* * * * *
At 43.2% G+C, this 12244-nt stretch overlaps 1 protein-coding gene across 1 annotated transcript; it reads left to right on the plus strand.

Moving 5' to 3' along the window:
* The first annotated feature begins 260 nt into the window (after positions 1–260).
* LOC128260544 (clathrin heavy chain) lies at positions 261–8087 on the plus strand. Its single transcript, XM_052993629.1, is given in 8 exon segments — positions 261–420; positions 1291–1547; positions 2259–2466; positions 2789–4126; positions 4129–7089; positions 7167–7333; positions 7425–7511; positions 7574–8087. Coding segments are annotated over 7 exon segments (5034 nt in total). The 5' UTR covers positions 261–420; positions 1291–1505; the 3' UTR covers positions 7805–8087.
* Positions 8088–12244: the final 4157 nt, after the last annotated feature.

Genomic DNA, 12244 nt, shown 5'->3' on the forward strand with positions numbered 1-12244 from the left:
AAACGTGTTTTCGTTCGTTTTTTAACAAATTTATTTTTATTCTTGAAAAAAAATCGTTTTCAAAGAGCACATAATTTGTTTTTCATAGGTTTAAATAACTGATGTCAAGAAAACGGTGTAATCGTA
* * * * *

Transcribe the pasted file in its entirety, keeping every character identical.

At 43.2% G+C, this 12244-nt stretch overlaps 1 protein-coding gene across 1 annotated transcript; it reads left to right on the plus strand.

Moving 5' to 3' along the window:
* The first annotated feature begins 260 nt into the window (after positions 1–260).
* LOC128260544 (clathrin heavy chain) lies at positions 261–8087 on the plus strand. Its single transcript, XM_052993629.1, is given in 8 exon segments — positions 261–420; positions 1291–1547; positions 2259–2466; positions 2789–4126; positions 4129–7089; positions 7167–7333; positions 7425–7511; positions 7574–8087. Coding segments are annotated over 7 exon segments (5034 nt in total). The 5' UTR covers positions 261–420; positions 1291–1505; the 3' UTR covers positions 7805–8087.
* Positions 8088–12244: the final 4157 nt, after the last annotated feature.

Genomic DNA, 12244 nt, shown 5'->3' on the forward strand with positions numbered 1-12244 from the left:
AAACGTGTTTTCGTTCGTTTTTTAACAAATTTATTTTTATTCTTGAAAAAAAATCGTTTTCAAAGAGCACATAATTTGTTTTTCATAGGTTTAAATAACTGATGTCAAGAAAACGGTGTAATCGTA